The highlight of Australia’s fielding effort though belonged to the man of the day Symonds, as he ran in and brilliantly leapt forward to take a catch seemingly certain for the ground to dismiss Yousuf Youhana.

Bear in mind, this was only the second win of the streak.

3) South Africa (2007 Group Stage – Basseterre)

This was a match of no consequence, as both Australia and South Africa had both secured passage into the Super Eights after each easily dismantled Scotland and the Netherlands in the previous group games. However, the interest surrounding this match was largely based on the pre-match sledging that at times sounded more like a primary school chant of “na-na-na-na-na”.

South Africa had recently taken Australia’s top ranking in the ICC ODI charts – a mantle South Africa cherished loudly and proudly, while Australia sat back and gnawed with anger.

Reference was made to the last time the sides clashed in the World Cup, when South Africa’s penchant for “choking” reached new heights during the 1999 semi-final. So this was the contest: South Africa’s revenge against Australia’s dismay at the injustice of the rankings.

But another plot line came up the year before, when the Proteas chased down the highest total set for a one-day international at Johannesburg. Set 434, the South Africans batted with unbelievable flair and panache to reel the total in and start their own claims to be called the world’s premier side.

To the match itself, where Australia again batted first and again set a mammoth total following Matthew Hayden’s whirlwind 101 off 68 balls, which was ably supported by Ricky Ponting’s run-a-ball 91, and Michael Clarke’s 92 off 75 balls. Australia set 377/6 – a score South Africa would have fancied hauling in based on the previous year’s antics.

Twenty overs into the South African innings, the Australians could be forgiven for feeling a case of déjà vu. South Africa were breezing at nearly eight an over without losing a wicket. However, a brilliant direct hit throw from the boundary from the maligned Shane Watson saw the end of AB de Villiers for 92 off 70 balls. But it was the decision of captain Graeme Smith to retire hurt with cramp a few overs later that really saw the pendulum swing.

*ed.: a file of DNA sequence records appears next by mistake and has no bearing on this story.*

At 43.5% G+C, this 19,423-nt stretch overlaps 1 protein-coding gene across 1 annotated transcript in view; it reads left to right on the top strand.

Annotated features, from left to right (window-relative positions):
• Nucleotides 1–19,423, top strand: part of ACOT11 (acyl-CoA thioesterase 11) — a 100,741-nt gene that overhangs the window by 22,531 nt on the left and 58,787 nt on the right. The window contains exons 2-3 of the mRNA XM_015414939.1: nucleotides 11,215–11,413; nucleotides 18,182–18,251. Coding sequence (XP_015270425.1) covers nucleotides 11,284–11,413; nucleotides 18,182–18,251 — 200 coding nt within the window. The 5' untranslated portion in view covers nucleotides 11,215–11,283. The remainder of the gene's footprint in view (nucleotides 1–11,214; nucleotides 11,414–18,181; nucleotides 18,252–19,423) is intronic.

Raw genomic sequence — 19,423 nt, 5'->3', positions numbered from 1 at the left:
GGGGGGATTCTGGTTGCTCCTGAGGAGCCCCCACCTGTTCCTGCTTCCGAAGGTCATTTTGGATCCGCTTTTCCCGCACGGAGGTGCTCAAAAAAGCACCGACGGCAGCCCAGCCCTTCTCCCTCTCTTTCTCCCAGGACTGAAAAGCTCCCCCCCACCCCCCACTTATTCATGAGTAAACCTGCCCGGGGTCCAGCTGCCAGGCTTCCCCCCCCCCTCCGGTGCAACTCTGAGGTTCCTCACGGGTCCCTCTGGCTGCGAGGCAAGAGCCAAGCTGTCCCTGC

What followed was a procession, as initial hopes of a South African win made way for their trademark yips syndrome. From Smith’s temporary retirement in the 26th over at 184/1, South Africa were bundled out for 294 in 48 overs. As was the case in Johannesburg, Nathan Bracken was the only bowler to emerge from the carnage with real credit, finishing with a tidy 2/40 off nine overs.

Bragging rights belonged to Australia, which would prove crucial later in the tournament in the semi-final against the same opponents, when the legend of “choking” was redefined once more.

2) New Zealand (2003 Super Sixes – Port Elizabeth)

A Trans-Tasman battle to savour. Australia’s cricketers had the better of New Zealand for a long time, until a young Cantabrian came about to change things. Shane Bond had battered the Australian batsmen the previous season in the VB series, and was primed to do it again. What followed was one of one-day cricket’s great spells of bowling.

Bond was simply outstanding, prising out Hayden, Gilchrist, Ponting, Martyn, Hogg and Harvey to leave the defending champions reeling at 84/7 after 26 overs. Michael Bevan remained at the crease, but even his abilities of resurrecting lost causes would be useless unless someone hung around with him.

The lionhearted Queenslander Andy Bichel (who remains Australia’s most undervalued cricketer during their peak years) teamed with Bevan to put on a crucial 97 runs in about 20 overs. Bichel was the aggressor of the partnership, falling for a valuable 64 off 83 balls, while Bevan made 56 off 94. Two lusty hits from Brett Lee lifted the total to 208/9, with Bond being the chief wrecker with 6/23 off 10 overs.

The late innings momentum had swung towards Australia, who now had a total to defend. Promoted to open with captain Stephen Fleming, Daniel Vettori fell early to begin New Zealand’s own rendition of lemmings falling to their end. Unlike their close rivals though, the Black Caps didn’t have a strong partnership to shape the chase, and fell for a meek 112 in little over 30 overs, with Brett Lee doing the damage with 5/42 off 9.1 overs.

Two great bowling performances, and a match to show that 300+ scores were hardly necessary to create a great spectacle.

1) England (2003 Group Stage – Port Elizabeth)